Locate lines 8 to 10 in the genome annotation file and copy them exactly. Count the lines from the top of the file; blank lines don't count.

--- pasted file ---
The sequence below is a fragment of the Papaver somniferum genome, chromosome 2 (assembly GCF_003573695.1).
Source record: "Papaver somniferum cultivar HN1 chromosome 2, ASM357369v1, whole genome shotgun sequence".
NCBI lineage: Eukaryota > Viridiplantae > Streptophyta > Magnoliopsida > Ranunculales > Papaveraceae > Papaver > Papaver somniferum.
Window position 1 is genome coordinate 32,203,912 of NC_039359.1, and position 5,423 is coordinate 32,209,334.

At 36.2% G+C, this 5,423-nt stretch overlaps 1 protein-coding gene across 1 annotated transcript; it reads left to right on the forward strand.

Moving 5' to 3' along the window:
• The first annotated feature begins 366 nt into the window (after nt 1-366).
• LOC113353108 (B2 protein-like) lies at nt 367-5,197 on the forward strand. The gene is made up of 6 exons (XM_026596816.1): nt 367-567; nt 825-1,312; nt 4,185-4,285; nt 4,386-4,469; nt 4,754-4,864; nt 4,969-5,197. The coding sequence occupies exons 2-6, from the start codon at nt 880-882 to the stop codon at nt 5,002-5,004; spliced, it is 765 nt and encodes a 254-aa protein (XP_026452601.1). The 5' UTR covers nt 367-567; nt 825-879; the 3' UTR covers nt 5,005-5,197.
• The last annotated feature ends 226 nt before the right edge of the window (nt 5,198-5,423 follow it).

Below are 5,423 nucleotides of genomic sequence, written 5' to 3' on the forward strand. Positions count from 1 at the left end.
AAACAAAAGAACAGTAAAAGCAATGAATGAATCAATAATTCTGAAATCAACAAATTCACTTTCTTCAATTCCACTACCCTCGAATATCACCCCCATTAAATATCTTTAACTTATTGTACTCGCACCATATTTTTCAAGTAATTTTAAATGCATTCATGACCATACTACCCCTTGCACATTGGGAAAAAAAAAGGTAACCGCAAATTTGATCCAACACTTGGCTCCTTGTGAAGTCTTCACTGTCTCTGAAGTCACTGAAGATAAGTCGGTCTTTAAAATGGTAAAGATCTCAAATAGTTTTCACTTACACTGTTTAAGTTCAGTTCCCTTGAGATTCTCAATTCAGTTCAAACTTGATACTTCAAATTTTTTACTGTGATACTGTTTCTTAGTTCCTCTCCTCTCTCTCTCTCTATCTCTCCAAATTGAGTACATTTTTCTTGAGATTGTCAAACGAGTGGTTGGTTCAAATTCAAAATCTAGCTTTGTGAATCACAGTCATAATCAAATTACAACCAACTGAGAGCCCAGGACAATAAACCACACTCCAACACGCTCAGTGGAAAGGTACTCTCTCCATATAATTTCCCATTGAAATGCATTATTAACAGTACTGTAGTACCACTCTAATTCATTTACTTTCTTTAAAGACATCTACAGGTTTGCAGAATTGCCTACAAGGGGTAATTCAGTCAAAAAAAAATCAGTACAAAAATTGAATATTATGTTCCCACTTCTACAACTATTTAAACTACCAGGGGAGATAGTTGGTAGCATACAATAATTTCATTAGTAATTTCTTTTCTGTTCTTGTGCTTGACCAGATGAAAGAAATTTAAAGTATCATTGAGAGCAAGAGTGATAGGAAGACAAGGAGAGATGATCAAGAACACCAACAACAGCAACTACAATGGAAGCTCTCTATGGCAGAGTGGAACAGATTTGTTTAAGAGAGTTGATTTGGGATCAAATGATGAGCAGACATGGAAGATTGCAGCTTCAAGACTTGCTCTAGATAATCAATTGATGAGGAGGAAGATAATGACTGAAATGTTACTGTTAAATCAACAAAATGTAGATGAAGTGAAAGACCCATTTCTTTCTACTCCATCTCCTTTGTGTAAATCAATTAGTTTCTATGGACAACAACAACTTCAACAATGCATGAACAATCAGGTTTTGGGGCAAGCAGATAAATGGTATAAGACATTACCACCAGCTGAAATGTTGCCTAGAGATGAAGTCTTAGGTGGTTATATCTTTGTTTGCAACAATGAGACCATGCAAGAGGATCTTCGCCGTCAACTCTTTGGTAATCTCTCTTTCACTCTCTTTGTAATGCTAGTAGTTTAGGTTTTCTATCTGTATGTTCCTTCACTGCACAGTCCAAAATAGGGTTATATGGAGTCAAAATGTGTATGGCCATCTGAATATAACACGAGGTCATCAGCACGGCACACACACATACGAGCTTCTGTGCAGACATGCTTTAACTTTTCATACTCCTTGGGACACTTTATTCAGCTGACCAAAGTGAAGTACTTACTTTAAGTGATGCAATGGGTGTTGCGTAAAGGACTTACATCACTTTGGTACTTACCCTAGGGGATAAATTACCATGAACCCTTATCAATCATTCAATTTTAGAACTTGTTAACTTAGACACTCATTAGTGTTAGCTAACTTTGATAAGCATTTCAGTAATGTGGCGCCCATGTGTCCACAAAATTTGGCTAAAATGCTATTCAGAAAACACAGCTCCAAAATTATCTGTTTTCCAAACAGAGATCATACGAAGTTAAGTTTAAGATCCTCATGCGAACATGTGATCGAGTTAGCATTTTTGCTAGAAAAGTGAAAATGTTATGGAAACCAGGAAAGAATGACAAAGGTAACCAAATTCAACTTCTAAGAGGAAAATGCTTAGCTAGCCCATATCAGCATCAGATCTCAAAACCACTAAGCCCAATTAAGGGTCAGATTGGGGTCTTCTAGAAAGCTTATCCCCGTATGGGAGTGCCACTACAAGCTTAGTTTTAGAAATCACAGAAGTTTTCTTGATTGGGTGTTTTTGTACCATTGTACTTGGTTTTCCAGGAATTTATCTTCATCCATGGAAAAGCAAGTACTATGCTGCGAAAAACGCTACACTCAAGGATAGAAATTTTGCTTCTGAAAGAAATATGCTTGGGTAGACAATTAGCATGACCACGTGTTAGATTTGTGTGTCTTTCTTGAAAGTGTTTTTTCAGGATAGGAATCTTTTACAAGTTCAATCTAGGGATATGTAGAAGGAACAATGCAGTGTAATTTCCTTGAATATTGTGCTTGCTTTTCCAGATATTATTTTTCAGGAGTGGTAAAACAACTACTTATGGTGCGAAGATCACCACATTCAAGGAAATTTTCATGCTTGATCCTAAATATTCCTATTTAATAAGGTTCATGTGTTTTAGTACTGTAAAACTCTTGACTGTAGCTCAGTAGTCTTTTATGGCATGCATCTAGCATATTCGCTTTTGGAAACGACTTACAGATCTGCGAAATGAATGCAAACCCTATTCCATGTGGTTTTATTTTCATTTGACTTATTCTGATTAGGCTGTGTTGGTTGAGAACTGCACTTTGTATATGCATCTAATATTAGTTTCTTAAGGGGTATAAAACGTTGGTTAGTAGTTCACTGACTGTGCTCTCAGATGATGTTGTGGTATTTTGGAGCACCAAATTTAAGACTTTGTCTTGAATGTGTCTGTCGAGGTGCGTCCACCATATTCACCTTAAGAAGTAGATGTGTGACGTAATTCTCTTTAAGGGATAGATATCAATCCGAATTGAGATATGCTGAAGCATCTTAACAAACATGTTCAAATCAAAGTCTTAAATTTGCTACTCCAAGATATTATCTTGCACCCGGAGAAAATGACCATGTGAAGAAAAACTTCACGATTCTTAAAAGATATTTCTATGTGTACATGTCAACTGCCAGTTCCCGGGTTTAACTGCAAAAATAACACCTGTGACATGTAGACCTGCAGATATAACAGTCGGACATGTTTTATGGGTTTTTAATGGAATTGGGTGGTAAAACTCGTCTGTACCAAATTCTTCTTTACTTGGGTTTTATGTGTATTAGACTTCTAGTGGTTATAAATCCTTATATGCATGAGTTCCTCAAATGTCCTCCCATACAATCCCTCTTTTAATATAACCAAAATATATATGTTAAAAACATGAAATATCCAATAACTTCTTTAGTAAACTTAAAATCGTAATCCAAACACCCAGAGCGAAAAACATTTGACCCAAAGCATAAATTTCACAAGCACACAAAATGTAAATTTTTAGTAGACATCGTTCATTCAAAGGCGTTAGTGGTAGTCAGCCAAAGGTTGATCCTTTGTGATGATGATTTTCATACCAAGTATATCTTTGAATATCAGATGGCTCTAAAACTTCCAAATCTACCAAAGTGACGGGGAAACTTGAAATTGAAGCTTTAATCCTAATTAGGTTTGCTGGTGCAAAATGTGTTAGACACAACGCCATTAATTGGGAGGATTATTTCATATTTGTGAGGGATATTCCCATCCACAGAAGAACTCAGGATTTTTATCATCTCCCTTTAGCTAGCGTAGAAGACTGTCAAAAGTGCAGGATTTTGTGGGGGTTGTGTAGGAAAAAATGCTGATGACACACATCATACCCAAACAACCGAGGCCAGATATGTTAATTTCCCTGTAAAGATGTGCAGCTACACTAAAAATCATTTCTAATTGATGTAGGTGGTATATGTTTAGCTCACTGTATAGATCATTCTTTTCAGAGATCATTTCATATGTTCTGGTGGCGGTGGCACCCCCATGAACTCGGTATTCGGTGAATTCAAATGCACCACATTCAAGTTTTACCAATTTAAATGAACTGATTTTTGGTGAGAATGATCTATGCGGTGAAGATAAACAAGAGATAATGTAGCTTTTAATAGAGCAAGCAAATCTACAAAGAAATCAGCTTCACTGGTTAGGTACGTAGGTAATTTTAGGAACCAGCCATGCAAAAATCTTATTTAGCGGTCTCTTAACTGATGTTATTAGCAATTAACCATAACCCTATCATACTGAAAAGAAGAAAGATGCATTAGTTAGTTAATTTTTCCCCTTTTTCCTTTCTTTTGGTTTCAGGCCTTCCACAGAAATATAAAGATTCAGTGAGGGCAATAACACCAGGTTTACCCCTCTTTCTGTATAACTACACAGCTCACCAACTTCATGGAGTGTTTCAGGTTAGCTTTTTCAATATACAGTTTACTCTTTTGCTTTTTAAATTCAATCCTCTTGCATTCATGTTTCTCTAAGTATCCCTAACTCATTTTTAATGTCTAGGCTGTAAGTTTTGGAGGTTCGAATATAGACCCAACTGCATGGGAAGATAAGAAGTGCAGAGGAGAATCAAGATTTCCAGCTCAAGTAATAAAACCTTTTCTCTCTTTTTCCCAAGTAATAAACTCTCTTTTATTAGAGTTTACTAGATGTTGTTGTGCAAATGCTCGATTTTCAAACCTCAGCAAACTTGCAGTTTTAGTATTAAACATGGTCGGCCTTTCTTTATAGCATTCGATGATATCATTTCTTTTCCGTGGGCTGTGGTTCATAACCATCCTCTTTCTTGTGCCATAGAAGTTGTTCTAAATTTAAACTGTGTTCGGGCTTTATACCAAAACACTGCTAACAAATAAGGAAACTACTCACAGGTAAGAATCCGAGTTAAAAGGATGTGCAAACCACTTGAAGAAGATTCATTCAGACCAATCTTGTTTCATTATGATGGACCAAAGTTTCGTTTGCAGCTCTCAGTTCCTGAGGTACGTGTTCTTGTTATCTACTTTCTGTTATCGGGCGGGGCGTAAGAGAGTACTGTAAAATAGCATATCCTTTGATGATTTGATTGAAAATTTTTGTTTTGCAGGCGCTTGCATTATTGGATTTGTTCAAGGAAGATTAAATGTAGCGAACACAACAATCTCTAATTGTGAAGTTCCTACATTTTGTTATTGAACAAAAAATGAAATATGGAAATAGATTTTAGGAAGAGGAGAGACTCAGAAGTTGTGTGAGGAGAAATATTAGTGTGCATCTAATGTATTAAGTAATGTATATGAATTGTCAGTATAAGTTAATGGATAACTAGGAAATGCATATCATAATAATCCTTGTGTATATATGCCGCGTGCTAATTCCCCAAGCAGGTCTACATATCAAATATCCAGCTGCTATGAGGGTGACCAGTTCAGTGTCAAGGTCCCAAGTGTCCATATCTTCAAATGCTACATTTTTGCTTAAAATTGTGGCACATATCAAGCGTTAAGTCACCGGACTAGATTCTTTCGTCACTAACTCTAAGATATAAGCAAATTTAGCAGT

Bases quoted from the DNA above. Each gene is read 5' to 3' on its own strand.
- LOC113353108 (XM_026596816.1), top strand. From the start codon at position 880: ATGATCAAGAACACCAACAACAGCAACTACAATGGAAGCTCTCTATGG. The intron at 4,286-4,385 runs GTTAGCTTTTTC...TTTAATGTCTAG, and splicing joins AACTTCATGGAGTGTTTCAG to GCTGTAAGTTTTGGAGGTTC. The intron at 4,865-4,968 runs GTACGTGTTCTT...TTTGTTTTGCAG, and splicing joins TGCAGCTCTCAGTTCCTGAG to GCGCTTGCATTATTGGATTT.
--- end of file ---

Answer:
• LOC113353108 (B2 protein-like) lies at nt 367-5,197 on the forward strand. The gene is made up of 6 exons (XM_026596816.1): nt 367-567; nt 825-1,312; nt 4,185-4,285; nt 4,386-4,469; nt 4,754-4,864; nt 4,969-5,197. The coding sequence occupies exons 2-6, from the start codon at nt 880-882 to the stop codon at nt 5,002-5,004; spliced, it is 765 nt and encodes a 254-aa protein (XP_026452601.1). The 5' UTR covers nt 367-567; nt 825-879; the 3' UTR covers nt 5,005-5,197.
• The last annotated feature ends 226 nt before the right edge of the window (nt 5,198-5,423 follow it).

Below are 5,423 nucleotides of genomic sequence, written 5' to 3' on the forward strand. Positions count from 1 at the left end.